I have always had a touch of perfectionism in my blood. Ok, maybe a whole lot of perfectionism. I would guess that a lot of us can relate to feelings of wanting to get everything right in all aspects of our lives whether it be at school, work or at home.
Being “perfect” is, of course, impossible. And when we strive to do everything right and be everything to everyone, it is only a matter of time before we fail and blame ourselves for not being enough. A drive for perfectionism can get in the way of leading a fulfilled and joyful life.
I am reading a book called “The Gifts of Imperfection” by Brené Brown. Brown is a researcher who studies shame, fear and vulnerability. To me, the tagline of the book says it all: Let go of who you think you’re supposed to be and embrace who you are.
Brown talks about how to embrace imperfection in our lives, imperfections that we all have. Courage, Compassion, Connection. These are the gifts of imperfection according to Brown, and she suggests that when practiced enough, courage, compassion and connection become tools that we can use in our lives.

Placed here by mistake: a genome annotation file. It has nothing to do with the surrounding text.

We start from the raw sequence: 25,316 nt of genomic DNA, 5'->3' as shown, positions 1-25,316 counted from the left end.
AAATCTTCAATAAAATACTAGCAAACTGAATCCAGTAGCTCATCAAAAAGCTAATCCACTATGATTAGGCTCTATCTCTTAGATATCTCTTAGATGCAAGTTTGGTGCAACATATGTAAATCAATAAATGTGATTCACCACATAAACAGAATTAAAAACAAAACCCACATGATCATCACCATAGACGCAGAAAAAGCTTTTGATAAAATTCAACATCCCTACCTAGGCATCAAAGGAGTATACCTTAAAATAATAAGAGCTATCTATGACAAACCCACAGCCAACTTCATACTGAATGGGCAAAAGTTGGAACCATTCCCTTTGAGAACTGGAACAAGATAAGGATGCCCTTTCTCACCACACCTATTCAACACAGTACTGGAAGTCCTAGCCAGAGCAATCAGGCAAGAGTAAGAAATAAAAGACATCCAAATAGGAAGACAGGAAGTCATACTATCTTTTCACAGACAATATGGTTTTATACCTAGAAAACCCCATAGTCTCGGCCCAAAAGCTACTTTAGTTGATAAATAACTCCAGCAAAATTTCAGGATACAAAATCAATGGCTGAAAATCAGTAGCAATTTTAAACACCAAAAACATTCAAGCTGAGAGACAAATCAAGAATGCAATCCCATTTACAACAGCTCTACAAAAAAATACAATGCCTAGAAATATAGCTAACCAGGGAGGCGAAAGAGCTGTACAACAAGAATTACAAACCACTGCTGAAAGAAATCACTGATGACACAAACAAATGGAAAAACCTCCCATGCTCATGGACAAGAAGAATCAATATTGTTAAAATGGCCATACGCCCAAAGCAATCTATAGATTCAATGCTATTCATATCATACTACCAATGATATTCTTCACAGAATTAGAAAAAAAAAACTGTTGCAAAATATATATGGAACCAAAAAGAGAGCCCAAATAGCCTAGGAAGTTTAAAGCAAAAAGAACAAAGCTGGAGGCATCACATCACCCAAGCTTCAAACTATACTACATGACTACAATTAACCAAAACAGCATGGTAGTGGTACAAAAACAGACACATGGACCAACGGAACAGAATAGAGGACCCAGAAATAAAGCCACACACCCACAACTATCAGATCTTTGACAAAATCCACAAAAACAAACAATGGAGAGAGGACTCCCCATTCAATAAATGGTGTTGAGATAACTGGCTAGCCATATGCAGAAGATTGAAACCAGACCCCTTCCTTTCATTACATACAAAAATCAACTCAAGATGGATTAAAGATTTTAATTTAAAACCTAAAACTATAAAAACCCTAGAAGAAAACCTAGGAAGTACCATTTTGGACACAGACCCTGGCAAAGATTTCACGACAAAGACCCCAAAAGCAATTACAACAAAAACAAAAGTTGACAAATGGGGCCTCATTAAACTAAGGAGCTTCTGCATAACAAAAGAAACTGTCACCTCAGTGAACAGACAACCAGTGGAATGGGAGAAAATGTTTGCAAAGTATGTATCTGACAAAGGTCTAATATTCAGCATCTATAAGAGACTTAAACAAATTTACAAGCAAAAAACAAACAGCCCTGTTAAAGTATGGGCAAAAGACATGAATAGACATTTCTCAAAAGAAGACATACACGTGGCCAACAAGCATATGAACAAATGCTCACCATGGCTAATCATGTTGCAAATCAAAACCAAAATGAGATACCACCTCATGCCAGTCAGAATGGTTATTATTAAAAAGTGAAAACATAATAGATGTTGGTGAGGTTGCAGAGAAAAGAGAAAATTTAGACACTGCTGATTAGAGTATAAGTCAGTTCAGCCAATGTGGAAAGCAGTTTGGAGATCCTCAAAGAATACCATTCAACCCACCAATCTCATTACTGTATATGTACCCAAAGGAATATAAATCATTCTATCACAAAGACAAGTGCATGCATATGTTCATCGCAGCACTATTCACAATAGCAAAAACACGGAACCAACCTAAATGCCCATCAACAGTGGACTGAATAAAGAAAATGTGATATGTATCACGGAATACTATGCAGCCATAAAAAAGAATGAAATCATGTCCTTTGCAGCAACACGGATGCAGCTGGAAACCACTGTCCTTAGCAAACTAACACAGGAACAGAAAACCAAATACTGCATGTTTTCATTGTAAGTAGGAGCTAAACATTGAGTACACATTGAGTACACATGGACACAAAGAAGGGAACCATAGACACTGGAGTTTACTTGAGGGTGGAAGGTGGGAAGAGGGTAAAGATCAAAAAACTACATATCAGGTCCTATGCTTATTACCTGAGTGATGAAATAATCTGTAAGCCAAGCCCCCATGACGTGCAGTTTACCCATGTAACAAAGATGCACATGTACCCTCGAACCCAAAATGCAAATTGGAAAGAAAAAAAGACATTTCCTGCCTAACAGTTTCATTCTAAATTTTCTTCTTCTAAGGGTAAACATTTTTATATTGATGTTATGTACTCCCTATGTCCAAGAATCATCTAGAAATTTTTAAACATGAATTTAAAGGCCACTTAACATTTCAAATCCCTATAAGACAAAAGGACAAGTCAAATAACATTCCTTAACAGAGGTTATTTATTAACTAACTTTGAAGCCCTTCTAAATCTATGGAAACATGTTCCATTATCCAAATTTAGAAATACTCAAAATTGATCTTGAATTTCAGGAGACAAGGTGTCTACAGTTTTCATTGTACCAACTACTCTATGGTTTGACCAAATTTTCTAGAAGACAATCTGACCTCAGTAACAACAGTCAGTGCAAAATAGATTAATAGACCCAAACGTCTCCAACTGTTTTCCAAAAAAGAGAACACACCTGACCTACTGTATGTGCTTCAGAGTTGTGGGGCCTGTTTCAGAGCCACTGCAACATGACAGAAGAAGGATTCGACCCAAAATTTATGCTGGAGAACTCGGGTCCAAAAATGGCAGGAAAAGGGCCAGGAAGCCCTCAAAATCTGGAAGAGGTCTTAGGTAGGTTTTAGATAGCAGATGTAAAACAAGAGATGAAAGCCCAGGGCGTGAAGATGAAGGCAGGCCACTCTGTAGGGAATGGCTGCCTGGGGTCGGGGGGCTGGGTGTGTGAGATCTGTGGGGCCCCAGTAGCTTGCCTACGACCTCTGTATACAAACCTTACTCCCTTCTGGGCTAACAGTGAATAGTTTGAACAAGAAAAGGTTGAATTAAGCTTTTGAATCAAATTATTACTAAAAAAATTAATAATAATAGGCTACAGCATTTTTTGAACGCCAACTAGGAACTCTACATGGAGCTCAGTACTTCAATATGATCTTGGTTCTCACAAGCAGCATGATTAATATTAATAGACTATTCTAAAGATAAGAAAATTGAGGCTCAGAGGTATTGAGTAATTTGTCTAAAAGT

But how do you practice courage, compassion and connection? Brown gives a meaningful description of each of these concepts that you can really sit with, and reflect on.
- Courage – speaking honestly and openly about who we are and what we are feeling
- Compassion – meaning “to suffer with”; sharing our experiences, pain and empathy
- Connection – the energy that exists between people when they feel seen, heard and valued; when they can give and receive without judgment; and when they derive strength from the relationship
When put in these terms, it is an interesting exercise to think about these powerful concepts and what it would mean or look like if we practiced courage, compassion and connection every day.
This is just one part of the book, but I’m hooked. I am looking forward to learning more about embracing imperfection in our lives.
Another thought I take away from this reflection on perfectionism – how important it is to be kind to yourself. We are often our toughest critics when we should really be the ones giving ourselves the most love, support and encouragement.
For more information on The Gifts of Imperfection visit: http://www.brenebrown.com/books/2010/8/8/the-gifts-of-imperfection.html